Wednesday, March 31, 2010

Easter trees in Rwanda and Tanzania

Hi - I keep thinking I "should" be getting ready for the 6 worship services to come. But except for a sermon and some little details, they're ready. This creation care work is my priority right now. In the midst of finalizing the resolution on energy stewardship for our Metro DC congregations and planning for our church's creation care carnival on April 18th, I got two wonderfully related emails.

The first was from a friend and Lutheran pastor in Rwanda who reported that a bridge that once took refugees escaping from genocide to safety in refugee camps in Tanzania, is going to be rebuilt in order to enable business between countries. Years ago, Pastor John planted trees on the border of this river - once flowing with human wreckage of war - as a sign of hope, sanctuary, and rebuilding. From Pastor John:
Some of the buildings were asked to move to other place and owners will be covered! At the hill, our tree farm forest survived!...I was given forms to fill up for title deed! It was done successfully, went to the forest, found the fish eagle... was there for 3 minutes looking at me!!!!!! Thought that God sent this bird to tell me that He had a purpose for me to plant trees on this hill, may be a sanctuary for birds, animals and people who want to take away stress.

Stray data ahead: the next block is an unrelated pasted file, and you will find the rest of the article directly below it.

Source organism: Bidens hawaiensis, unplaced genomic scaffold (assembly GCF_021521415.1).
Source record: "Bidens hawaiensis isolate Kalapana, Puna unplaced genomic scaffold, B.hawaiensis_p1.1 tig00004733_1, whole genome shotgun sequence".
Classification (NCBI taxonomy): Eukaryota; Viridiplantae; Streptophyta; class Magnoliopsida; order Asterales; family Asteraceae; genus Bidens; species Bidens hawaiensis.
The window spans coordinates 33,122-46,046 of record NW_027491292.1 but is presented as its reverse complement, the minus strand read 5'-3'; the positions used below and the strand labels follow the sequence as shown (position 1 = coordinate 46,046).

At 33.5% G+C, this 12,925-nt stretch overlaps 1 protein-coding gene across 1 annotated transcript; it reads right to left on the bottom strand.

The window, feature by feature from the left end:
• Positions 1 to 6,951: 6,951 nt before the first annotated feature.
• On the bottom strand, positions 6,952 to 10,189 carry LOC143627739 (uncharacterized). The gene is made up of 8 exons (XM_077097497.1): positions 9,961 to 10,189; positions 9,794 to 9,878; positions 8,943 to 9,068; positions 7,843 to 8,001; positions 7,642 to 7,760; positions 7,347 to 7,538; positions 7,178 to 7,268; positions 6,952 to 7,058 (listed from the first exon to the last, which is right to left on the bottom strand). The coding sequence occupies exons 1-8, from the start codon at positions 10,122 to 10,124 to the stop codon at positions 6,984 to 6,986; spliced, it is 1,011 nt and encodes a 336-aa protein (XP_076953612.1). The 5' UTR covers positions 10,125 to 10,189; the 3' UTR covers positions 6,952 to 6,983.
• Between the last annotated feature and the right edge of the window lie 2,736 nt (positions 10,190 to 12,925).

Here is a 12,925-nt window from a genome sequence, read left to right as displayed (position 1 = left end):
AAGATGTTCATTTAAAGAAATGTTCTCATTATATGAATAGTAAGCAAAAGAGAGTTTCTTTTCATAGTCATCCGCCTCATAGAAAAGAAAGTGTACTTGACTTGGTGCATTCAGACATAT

What a great reminder that the hope that caused John to plant the trees was not in vain.

Then also got an email about the Lutheran Church in Tanzania's efforts to reforest Mt Kilimanjaro - from their website:

Organization: Kilimanjaro Environmental Conservation Program: Evangelical Lutheran Church (ELCT) in Tanzania- Northern Diocese

Mount Kilimanjaro in Northeastern Tanzania has three distinct volcanic cones. The highest — called Kibo – is 5,895 meters high and covered by snow. However, the snowcap is rapidly disappearing. In March 2005, the peak was almost bare for the first time in 11,000 years. According to NASA, the most recent ice cap volume has dropped by 80%. This will have grave consequences for the local population who depend on water from the ice fields during the dry seasons and monsoon failures.

Additionally, deforestation and poor land management have accelerated soil erosion on farming lands. Streams are muddy with tons of vital topsoil that is being washed away. Increased flooding is destroying crops and causing food shortages.

The local church is working to encourage intensive tree planting and education on farming methods to conserve the environment and ensure sufficient food production. For example, young people attending confirmation classes have to plant 10 trees before they are confirmed. Women in parishes are leading the campaign for tree planting around churches and schools.
For more information and to support this effort, click here.

So yes, I keep feeling like I "should" be preparing for Easter - but what better preparation is there than to hear real acts of hope and re-creation? These efforts make me want to shout halle...

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